The burning question:
"I am trying to plot section of residues in electron density. I am able to get the postscript file. The contrast between the molecule and the electron density is not clear. I would like to change the "setlinewidth" for molecule and density. I am able to change scale,slab etc., but not linewidth. I would like to know if any one played with these parameters. I appreciate any help/hints."
"Usually I use ODLEDIT between O and oplot. It allow you to change the thickness of lines. The program is accecible FTP on rose.bmc.uu.se in /pub/plot."
"if you run ODLEDIT in between O and oplot, you can set the Z-thickening etc. for individual objects (pub/plot)"
"We had a similar problem about two weeks ago. We ended up with the following solution:
In O, we 've set the colour of the electron density to a suitable shade of grey (not to bright). This probably makes things easier for the dithering engine in your postscript printer.
We then we produced an oplot-file, which was converted to postscript. We then edited this postscript file.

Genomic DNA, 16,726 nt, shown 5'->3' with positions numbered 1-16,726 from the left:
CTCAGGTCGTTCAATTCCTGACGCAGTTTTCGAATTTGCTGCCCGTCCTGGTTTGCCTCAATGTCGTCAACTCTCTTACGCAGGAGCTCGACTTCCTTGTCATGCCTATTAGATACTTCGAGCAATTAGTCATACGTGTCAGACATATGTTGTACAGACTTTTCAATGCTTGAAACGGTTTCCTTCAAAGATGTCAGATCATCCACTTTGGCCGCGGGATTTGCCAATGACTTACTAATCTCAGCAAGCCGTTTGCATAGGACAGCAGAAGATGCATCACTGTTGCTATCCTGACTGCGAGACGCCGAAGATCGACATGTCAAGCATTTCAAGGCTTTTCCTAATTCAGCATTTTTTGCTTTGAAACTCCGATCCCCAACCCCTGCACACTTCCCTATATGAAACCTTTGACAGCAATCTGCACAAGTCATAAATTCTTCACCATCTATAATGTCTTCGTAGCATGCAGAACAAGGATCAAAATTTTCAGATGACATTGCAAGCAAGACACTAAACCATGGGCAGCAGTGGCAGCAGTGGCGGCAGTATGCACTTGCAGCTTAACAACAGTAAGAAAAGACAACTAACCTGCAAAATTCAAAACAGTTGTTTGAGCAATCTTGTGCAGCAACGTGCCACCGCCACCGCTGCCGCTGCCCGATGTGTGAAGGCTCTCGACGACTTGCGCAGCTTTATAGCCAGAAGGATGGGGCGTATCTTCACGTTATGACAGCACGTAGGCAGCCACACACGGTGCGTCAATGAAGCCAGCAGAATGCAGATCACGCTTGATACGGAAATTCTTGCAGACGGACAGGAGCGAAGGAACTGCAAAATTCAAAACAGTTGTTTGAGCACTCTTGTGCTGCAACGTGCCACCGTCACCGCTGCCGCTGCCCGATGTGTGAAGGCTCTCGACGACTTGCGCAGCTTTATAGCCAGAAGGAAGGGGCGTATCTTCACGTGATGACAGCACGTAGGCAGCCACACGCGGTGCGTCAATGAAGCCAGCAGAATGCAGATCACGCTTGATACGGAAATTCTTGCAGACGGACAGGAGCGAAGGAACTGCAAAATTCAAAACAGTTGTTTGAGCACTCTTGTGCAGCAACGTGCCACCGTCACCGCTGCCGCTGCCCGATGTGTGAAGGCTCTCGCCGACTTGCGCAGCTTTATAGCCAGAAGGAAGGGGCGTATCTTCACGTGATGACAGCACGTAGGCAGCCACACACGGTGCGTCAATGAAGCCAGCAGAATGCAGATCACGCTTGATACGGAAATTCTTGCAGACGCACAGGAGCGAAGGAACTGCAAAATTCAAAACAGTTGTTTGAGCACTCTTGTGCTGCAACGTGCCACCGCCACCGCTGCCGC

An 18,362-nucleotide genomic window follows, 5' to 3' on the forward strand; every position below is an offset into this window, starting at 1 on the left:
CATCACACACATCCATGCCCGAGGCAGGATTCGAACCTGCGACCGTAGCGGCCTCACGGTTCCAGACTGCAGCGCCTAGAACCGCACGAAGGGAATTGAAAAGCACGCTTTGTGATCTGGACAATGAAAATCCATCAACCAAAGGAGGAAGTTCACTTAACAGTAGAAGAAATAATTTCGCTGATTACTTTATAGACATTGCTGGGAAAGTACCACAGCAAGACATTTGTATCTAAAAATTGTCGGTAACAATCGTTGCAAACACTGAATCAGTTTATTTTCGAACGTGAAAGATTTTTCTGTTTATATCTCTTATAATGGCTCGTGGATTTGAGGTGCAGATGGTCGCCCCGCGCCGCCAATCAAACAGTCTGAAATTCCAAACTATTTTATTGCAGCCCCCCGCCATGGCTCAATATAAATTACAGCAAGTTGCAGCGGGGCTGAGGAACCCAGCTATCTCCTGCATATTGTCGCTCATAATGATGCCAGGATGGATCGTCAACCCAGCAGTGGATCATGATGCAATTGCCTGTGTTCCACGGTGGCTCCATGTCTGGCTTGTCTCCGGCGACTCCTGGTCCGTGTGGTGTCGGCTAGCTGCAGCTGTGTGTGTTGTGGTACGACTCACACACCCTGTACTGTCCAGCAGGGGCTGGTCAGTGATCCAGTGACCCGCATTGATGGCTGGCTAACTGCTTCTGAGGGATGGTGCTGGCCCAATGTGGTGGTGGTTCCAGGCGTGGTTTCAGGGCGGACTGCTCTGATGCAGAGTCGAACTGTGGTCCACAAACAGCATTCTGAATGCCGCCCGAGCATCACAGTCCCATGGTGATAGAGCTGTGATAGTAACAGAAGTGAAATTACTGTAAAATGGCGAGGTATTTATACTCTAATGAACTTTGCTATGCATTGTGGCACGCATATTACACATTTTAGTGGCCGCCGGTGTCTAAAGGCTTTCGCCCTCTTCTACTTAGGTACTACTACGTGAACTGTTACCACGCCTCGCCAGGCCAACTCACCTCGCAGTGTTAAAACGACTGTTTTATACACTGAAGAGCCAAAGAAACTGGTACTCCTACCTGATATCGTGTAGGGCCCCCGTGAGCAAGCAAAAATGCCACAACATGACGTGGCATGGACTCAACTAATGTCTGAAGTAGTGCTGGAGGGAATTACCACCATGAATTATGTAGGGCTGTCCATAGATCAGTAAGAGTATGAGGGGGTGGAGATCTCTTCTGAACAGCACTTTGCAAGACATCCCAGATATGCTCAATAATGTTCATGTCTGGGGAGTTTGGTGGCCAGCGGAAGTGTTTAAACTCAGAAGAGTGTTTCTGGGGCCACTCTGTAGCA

The 'Postscript language reference manual' from Adobe systems says that setting 'setlinewidth' to zero produces the finest line the output device can handle. So we looked for the 'setlinewidth' responsible for the electron density drawing, and changed this. This can take a couple of tries We also played around with the according 'setdash' command. Using the same reference manual, we decided to use the command
[1 27] 0 setdash
This gives a dashed line with one strech on and then 27 stretches off (and a 0 offset of the pattern). The result was a plot with much better contrast. Remember that you probably have to change everything twice if you are producing stereo plots.
The use of a postscript previewer can save a considerable part of the rain forest.
There are other things to try. Michael also edited the oplot file, I think to change position and looks of some labels. Do feel free to play around. But I suggest you keep a safety copy, so that you don't have to start all over again."